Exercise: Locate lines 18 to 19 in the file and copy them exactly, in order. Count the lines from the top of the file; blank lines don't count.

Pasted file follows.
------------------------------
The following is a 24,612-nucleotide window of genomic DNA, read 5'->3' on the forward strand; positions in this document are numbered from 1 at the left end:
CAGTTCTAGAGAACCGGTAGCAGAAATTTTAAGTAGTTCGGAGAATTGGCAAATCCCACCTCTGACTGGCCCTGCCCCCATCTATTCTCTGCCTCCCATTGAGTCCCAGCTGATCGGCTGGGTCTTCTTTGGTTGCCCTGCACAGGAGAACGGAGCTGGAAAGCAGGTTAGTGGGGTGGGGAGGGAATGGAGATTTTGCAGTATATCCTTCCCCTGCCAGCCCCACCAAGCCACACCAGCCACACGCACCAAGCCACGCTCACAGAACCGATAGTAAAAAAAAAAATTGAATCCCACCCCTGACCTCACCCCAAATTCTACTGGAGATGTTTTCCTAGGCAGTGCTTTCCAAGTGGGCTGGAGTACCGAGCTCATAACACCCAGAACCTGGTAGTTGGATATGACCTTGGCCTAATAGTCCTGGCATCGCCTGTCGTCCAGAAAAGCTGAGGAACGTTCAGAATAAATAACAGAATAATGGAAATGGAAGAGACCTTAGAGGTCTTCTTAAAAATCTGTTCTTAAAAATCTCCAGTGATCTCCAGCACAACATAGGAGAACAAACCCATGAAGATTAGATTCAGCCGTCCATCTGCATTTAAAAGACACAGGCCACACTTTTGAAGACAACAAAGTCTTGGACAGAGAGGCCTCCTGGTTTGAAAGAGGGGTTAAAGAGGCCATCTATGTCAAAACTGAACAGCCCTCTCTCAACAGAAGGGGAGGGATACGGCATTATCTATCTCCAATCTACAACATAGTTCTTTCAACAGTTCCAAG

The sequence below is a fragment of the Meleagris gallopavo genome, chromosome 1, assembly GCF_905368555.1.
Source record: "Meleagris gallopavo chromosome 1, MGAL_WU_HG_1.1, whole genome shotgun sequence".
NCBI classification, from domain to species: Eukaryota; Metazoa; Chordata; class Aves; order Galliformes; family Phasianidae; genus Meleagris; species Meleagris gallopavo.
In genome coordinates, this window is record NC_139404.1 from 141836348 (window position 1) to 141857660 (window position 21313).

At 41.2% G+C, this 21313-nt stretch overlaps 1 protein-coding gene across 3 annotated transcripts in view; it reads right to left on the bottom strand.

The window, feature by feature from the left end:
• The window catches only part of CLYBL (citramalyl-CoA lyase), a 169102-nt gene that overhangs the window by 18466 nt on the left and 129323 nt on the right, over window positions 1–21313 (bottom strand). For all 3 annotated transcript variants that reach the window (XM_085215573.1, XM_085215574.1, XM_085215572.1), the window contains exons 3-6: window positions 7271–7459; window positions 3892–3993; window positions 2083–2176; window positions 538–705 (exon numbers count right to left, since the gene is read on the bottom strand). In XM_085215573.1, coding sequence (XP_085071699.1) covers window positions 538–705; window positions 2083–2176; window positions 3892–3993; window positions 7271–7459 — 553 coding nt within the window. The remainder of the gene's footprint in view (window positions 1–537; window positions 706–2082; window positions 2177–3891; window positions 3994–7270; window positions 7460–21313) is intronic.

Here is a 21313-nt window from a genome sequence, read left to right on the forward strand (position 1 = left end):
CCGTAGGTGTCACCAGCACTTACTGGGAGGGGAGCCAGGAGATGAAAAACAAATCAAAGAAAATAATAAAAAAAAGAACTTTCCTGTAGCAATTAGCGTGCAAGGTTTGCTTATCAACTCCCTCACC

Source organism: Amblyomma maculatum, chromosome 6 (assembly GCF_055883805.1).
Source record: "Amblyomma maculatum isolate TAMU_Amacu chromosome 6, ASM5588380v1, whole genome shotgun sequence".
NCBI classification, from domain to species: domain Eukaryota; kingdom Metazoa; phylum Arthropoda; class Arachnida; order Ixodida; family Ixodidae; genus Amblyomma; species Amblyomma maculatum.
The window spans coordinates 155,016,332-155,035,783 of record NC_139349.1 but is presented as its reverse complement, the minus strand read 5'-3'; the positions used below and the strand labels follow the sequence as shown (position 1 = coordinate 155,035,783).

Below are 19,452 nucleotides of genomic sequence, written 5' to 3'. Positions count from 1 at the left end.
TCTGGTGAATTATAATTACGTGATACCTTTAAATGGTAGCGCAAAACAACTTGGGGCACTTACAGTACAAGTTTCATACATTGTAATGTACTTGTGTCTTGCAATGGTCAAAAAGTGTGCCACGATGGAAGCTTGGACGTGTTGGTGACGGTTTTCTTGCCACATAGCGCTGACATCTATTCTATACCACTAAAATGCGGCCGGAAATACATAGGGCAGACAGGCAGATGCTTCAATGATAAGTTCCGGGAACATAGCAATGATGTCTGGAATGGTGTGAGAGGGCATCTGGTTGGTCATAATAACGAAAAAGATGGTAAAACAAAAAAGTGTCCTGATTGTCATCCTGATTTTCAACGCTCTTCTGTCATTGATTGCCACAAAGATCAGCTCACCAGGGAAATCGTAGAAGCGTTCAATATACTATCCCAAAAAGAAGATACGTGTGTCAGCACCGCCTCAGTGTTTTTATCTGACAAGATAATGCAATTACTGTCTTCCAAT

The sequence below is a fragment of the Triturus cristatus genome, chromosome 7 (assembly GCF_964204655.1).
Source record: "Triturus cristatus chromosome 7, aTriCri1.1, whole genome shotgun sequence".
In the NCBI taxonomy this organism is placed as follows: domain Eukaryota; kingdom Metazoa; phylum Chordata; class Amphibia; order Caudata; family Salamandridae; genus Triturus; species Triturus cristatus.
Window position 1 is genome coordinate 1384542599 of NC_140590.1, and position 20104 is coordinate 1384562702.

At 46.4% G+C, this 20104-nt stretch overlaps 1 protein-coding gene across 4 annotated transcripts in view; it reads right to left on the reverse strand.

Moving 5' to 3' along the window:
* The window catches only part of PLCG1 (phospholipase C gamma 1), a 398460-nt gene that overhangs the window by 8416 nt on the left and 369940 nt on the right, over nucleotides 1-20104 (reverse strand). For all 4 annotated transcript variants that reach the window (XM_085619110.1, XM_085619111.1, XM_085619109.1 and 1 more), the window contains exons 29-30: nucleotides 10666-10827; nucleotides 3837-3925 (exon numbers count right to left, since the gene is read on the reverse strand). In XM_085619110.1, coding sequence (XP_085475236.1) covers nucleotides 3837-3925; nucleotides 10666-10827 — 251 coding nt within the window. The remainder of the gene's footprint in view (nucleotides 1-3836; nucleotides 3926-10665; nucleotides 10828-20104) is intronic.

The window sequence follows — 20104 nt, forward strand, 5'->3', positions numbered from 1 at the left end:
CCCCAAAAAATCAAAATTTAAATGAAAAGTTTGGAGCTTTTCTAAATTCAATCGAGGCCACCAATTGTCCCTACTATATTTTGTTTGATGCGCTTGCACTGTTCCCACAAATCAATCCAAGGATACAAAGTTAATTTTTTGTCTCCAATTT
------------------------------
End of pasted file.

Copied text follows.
The sequence below is a fragment of the Triturus cristatus genome, chromosome 7 (assembly GCF_964204655.1).
Source record: "Triturus cristatus chromosome 7, aTriCri1.1, whole genome shotgun sequence".